"constant depression"--actually, I think that was Pirsig before he started taking antidepressants. The SV carbs are constant velocity.
Options:  Reply • Quote
Re: Motorcycle + Carburetor + Choke + Altitude + Gas Question
Posted by: microchip
Date: October 13, 2011 03:15PM
All, thanks a bunch. Off to see if I can find a place to actually work on it. Yet another negative point for living at an apartment.
Options:  Reply • Quote
Re: Motorcycle + Carburetor + Choke + Altitude + Gas Question
Posted by: davester
Date: October 13, 2011 03:27PM
Quote
chopper
"constant depression"--actually, I think that was Pirsig before he started taking antidepressants. The SV carbs are constant velocity.

SU carbs were originally referred to as "constant depression". Later on people started also calling them "constant velocity" or "constant vacuum" carbs. [en.wikipedia.org]



"In science it often happens that scientists say, 'You know that's a really good argument; my position is mistaken,' and then they would actually change their minds and you never hear that old view from them again. They really do it. It doesn't happen as often as it should, because scientists are human and change is sometimes painful. But it happens every day. I cannot recall the last time something like that happened in politics or religion." (1987) -- Carl Sagan
Options:  Reply • Quote
Re: Motorcycle + Carburetor + Choke + Altitude + Gas Question
Posted by: mrbigstuff
Date: October 13, 2011 03:30PM
two words (but actually one brand name):

SeaFoam.

It will cure your problem almost guaranteed, if there is no other issue when the bike last ran

you can find it nearly everywhere now



Hurts like a bastid...



Edited 1 time(s). Last edit at 10/13/2011 03:31PM by mrbigstuff.
Options:  Reply • Quote
Re: Motorcycle + Carburetor + Choke + Altitude + Gas Question
Posted by: chopper
Date: October 13, 2011 03:39PM
SU carbs were originally referred to as "constant depression". Later on people started also calling them "constant velocity" or "constant vacuum" carbs. [en.wikipedia.org]

Dude, come on. We're well past archaic terminology in this thread. We now have carbs that have pistons (slide?), jet height (needle height?) and pulling the airbox off the bike to see if one can watch the fuel spray with a flashlight to gauge how well the fuel is atomizing. Next time I see my motorcycle mechanic friend I'm going to tell him to put "bound needle" on the service order.

Do they even make choke cleaner today?

"A lot of people fail to understand that in dealing with carburetors, it's just a controlled leak." -- K Cameron



Edited 2 time(s). Last edit at 10/13/2011 03:40PM by chopper.
Options:  Reply • Quote
Re: Motorcycle + Carburetor + Choke + Altitude + Gas Question
Posted by: davester
Date: October 13, 2011 04:07PM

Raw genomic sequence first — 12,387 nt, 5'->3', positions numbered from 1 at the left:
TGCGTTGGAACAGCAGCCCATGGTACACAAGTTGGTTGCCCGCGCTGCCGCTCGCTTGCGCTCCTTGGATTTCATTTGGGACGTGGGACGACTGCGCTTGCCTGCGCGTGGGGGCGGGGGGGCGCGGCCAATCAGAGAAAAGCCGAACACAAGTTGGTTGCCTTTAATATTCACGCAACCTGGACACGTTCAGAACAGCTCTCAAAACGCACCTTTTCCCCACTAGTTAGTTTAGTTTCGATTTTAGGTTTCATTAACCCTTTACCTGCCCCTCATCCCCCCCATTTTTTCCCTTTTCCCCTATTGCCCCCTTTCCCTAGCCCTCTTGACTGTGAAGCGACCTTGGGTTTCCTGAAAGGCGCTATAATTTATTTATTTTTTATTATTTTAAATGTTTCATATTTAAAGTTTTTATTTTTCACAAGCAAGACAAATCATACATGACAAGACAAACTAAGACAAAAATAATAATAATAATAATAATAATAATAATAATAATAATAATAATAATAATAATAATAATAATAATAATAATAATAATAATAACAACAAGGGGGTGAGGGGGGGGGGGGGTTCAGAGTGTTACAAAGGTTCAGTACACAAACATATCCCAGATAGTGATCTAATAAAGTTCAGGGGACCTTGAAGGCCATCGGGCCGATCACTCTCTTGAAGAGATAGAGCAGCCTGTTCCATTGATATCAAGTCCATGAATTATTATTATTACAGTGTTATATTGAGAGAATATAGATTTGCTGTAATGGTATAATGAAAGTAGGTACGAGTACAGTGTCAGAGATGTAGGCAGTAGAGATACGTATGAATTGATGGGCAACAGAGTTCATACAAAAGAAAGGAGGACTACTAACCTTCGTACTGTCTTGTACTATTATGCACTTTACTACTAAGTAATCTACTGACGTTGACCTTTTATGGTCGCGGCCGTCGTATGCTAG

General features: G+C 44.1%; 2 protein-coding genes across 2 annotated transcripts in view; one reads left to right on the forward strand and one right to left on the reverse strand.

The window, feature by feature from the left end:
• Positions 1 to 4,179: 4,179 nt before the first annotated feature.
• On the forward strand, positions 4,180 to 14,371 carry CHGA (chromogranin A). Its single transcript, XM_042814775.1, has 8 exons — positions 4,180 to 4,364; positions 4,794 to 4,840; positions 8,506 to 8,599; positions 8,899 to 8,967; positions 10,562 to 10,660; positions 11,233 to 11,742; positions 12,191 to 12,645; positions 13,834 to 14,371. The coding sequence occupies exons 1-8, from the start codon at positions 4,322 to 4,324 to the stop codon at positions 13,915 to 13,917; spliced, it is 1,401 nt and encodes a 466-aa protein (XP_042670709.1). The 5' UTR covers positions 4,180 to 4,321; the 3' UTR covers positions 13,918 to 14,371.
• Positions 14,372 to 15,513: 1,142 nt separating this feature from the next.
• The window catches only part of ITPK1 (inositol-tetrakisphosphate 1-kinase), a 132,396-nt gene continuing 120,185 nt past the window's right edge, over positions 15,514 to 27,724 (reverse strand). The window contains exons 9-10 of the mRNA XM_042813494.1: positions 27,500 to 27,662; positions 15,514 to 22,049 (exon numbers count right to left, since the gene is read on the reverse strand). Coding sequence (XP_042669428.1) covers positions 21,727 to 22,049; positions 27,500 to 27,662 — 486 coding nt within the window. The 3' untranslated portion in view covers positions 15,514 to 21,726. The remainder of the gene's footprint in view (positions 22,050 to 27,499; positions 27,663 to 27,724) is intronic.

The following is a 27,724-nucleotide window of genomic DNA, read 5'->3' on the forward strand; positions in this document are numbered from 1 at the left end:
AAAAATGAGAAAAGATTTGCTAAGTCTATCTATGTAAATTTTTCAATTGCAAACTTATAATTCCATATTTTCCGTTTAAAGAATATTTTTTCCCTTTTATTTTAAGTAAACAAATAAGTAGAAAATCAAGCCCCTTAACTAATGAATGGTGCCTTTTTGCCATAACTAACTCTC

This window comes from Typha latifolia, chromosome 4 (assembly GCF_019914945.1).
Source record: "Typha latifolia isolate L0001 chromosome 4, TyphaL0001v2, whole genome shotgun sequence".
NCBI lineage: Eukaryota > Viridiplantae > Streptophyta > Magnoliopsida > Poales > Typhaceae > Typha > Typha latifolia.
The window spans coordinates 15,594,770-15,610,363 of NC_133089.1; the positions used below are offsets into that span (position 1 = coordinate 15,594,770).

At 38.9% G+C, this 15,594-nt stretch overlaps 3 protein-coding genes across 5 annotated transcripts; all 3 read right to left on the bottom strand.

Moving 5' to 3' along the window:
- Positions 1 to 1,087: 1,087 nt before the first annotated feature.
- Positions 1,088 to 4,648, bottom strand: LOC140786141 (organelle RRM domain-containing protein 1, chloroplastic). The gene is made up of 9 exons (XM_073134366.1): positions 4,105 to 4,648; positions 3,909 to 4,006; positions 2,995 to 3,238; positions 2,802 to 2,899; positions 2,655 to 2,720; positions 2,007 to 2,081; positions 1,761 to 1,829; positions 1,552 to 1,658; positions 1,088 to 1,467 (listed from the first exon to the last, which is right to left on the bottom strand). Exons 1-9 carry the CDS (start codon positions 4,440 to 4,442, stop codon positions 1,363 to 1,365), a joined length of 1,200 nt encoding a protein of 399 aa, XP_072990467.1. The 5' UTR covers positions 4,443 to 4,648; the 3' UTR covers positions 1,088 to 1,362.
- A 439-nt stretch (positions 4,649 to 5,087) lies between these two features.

Quote
chopper
Dude, come on. We're well past archaic terminology in this thread. We now have carbs that have pistons (slide?), jet height (needle height?) and pulling the airbox off the bike to see if one can watch the fuel spray with a flashlight to gauge how well the fuel is atomizing. Next time I see my motorcycle mechanic friend I'm going to tell him to put "bound needle" on the service order.

I'm not sure what you're getting at. You are the one who brought up the terminology by incorrectly correcting the term I used. It's not even archaic terminology...many folks working on brit cars and @#$%&/brit bikes use the terms interchangeably these days, and that does in fact appear to be the type of carburettor that we're talking about here. The link I gave him goes over tuning the carb in detail, and yes, it may very well be that the pilot jet is plugged (covered in the link), though that seems unlikely since it was apparently running OK just a month ago.



"In science it often happens that scientists say, 'You know that's a really good argument; my position is mistaken,' and then they would actually change their minds and you never hear that old view from them again. They really do it. It doesn't happen as often as it should, because scientists are human and change is sometimes painful. But it happens every day. I cannot recall the last time something like that happened in politics or religion." (1987) -- Carl Sagan



Edited 2 time(s). Last edit at 10/13/2011 04:11PM by davester.
Options:  Reply • Quote
Re: Motorcycle + Carburetor + Choke + Altitude + Gas Question
Posted by: microchip
Date: October 13, 2011 04:12PM
Gentlemen, no need to spur into an argument here.

Seafoam is probably worthwhile anyway. Then choke cleaner. Then I'll go from there.
Options:  Reply • Quote
Re: Motorcycle + Carburetor + Choke + Altitude + Gas Question
Posted by: Psurfer
Date: October 13, 2011 06:45PM
I'm so glad that I sold my scooter last month -before another winter layup- that I want to post this out of pure joyful relief.

Btw, eBay has one really incredible bargain left: the "Powersports under 50cc" category charges only $10 for the final value fee -flat rate, and no insertion fee.
The scooter sold for a few thousand, the fee would have been $100 in the bigger-engined Powersports cat.
(Mine was modified; really a 70cc, but the model was originally 50cc, so what the hell.)



Edited 2 time(s). Last edit at 10/13/2011 06:50PM by Psurfer.
Options:  Reply • Quote
Re: Motorcycle + Carburetor + Choke + Altitude + Gas Question
Posted by: motopsyco
Date: October 14, 2011 03:15AM
[www.bayarearidersforum.com]

Register into the forum and post your query. There are plenty of SV650 owners that are members. Members in the south bay can direct you to a tuner in your area.

I'm motopsyco59 in the forum.

Cheers!
Options:  Reply • Quote
Re: Motorcycle + Carburetor + Choke + Altitude + Gas Question
Posted by: Yoyodyne ArtWorks
Date: October 14, 2011 12:10PM
Quote
chopper
The pilot jets in your bike are probably plugged, yes, from bad gas not even a month old. This is why it won't idle..

+1. Seafoam may help, but the passages in the pilot jets are very small and Seafoam or another chemical carb cleaner added to the gas tank may not work. You might need to remove the carburetors and manually clean the pilot jets. Use a strand of copper wire to clean them, copper is soft enough that it won't score the inside of the pilot jet.
Options:  Reply • Quote
Sorry, only registered users may post in this forum.

Click here to login

Online Users

Guests: 160
Record Number of Users: 186 on February 20, 2020
Record Number of Guests: 5122 on October 03, 2020